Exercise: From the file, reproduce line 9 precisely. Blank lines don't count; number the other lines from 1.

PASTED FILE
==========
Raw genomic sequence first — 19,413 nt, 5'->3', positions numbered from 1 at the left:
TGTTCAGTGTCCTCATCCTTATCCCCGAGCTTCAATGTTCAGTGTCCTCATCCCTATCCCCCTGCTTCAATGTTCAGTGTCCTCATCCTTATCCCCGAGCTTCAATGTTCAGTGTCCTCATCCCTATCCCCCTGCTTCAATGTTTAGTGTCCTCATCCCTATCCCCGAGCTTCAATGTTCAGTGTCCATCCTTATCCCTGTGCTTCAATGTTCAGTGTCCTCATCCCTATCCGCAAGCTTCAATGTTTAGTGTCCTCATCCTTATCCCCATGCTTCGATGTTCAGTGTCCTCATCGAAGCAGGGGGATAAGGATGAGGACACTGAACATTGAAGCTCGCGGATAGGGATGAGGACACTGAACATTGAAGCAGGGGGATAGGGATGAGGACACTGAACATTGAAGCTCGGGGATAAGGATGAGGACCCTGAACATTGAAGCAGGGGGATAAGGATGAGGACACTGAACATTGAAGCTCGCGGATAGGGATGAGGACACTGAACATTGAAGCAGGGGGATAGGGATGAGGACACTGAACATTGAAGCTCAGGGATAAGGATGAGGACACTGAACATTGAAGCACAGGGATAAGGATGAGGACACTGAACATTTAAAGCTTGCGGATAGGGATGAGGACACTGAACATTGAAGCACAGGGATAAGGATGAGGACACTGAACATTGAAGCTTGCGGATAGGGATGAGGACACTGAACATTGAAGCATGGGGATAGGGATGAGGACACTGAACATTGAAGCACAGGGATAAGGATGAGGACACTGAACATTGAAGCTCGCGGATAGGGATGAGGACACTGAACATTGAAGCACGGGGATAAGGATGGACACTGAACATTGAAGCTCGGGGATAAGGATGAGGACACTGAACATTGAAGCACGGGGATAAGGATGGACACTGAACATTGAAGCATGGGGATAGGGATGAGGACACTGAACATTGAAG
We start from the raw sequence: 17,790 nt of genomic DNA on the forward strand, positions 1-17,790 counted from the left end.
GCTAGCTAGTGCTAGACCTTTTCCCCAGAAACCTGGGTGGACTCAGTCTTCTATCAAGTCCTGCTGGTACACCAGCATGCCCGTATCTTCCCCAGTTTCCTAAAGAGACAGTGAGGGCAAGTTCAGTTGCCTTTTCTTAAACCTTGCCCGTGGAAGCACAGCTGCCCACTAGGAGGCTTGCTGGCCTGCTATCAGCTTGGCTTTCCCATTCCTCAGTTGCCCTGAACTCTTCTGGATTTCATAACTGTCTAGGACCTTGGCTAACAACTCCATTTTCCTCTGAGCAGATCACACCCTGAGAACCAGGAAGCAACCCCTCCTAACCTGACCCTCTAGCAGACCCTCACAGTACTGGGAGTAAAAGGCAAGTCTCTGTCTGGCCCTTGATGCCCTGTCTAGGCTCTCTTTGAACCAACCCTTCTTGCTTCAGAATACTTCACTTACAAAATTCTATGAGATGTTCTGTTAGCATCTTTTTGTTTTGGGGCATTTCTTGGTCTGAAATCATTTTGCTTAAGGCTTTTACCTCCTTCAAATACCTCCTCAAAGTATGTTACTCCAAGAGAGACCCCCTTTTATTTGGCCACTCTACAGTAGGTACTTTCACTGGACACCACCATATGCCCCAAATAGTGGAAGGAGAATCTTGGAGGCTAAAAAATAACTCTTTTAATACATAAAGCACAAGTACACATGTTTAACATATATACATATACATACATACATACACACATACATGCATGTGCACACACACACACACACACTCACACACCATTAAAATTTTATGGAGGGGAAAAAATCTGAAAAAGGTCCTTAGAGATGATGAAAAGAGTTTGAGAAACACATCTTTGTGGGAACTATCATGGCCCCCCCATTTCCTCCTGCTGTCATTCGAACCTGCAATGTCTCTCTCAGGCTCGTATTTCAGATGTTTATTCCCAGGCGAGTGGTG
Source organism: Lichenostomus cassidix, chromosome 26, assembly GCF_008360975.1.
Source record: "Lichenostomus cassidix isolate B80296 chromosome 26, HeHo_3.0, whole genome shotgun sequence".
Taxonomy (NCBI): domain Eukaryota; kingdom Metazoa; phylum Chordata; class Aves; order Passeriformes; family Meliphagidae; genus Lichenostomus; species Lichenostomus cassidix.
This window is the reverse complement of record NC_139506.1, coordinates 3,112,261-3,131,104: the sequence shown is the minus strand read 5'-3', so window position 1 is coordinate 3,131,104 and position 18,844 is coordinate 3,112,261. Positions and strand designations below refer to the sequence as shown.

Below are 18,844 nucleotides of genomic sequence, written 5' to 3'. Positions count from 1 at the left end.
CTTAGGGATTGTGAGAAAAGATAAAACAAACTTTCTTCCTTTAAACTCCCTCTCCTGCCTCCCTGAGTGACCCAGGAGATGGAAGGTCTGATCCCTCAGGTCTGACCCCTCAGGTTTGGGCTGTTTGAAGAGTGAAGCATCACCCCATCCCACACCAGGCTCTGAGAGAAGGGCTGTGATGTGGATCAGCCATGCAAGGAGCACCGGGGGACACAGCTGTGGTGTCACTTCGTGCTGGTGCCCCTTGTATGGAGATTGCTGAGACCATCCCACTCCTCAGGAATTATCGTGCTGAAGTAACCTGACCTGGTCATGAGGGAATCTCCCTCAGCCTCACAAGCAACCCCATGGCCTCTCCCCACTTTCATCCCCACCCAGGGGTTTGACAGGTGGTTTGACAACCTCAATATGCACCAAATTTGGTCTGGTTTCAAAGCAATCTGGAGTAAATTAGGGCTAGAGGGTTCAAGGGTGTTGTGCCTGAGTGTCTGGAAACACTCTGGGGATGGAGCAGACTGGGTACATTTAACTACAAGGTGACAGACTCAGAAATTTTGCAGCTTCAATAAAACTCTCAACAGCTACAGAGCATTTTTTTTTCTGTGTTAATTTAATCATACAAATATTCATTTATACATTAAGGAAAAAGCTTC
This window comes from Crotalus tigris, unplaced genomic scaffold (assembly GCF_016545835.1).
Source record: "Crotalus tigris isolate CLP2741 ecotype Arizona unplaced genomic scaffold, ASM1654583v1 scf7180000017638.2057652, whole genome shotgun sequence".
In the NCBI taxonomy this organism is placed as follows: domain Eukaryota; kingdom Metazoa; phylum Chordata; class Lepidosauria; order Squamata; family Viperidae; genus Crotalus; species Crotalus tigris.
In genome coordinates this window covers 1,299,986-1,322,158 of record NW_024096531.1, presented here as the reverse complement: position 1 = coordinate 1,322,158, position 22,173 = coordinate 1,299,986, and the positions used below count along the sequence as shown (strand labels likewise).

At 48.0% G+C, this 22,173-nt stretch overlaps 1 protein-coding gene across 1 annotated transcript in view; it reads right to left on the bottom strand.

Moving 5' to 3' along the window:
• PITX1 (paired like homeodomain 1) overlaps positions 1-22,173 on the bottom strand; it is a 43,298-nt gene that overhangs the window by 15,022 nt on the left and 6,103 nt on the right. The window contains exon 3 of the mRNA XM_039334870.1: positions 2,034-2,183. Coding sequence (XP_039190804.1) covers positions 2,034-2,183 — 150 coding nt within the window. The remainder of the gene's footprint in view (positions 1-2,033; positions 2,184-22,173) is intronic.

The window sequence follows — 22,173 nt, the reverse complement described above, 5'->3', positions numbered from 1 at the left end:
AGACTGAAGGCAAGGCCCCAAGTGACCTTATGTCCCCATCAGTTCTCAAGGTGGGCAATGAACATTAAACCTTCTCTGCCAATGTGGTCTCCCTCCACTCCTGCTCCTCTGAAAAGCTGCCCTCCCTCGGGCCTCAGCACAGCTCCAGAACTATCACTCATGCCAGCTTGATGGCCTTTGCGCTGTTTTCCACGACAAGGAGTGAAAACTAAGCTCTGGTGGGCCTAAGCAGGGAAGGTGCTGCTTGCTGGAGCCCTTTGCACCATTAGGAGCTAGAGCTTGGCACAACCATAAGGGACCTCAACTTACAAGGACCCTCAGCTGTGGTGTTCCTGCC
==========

Below are 18,844 nucleotides of genomic sequence, written 5' to 3'. Positions count from 1 at the left end.